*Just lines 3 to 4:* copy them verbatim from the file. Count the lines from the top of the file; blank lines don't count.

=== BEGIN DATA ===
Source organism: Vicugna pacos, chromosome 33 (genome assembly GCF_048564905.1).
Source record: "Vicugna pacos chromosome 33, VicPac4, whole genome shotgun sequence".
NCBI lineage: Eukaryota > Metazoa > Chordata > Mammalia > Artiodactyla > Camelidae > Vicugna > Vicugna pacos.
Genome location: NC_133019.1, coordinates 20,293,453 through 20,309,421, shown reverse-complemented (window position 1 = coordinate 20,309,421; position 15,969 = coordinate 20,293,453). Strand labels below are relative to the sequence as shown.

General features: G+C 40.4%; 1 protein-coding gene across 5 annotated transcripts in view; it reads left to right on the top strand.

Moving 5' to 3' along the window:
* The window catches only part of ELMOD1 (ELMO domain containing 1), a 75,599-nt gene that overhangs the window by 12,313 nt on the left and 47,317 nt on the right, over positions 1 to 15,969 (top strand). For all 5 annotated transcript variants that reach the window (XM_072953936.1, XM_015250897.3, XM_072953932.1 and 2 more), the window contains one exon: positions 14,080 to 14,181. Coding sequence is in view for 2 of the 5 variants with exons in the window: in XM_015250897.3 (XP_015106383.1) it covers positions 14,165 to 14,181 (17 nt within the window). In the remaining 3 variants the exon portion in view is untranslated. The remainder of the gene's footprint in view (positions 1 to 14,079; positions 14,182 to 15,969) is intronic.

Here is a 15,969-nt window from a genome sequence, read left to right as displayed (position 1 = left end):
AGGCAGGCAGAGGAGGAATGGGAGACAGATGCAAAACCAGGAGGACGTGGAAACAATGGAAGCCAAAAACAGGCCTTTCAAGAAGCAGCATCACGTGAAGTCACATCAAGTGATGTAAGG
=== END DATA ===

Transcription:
NCBI lineage: Eukaryota > Metazoa > Chordata > Mammalia > Artiodactyla > Camelidae > Vicugna > Vicugna pacos.
Genome location: NC_133019.1, coordinates 20,293,453 through 20,309,421, shown reverse-complemented (window position 1 = coordinate 20,309,421; position 15,969 = coordinate 20,293,453). Strand labels below are relative to the sequence as shown.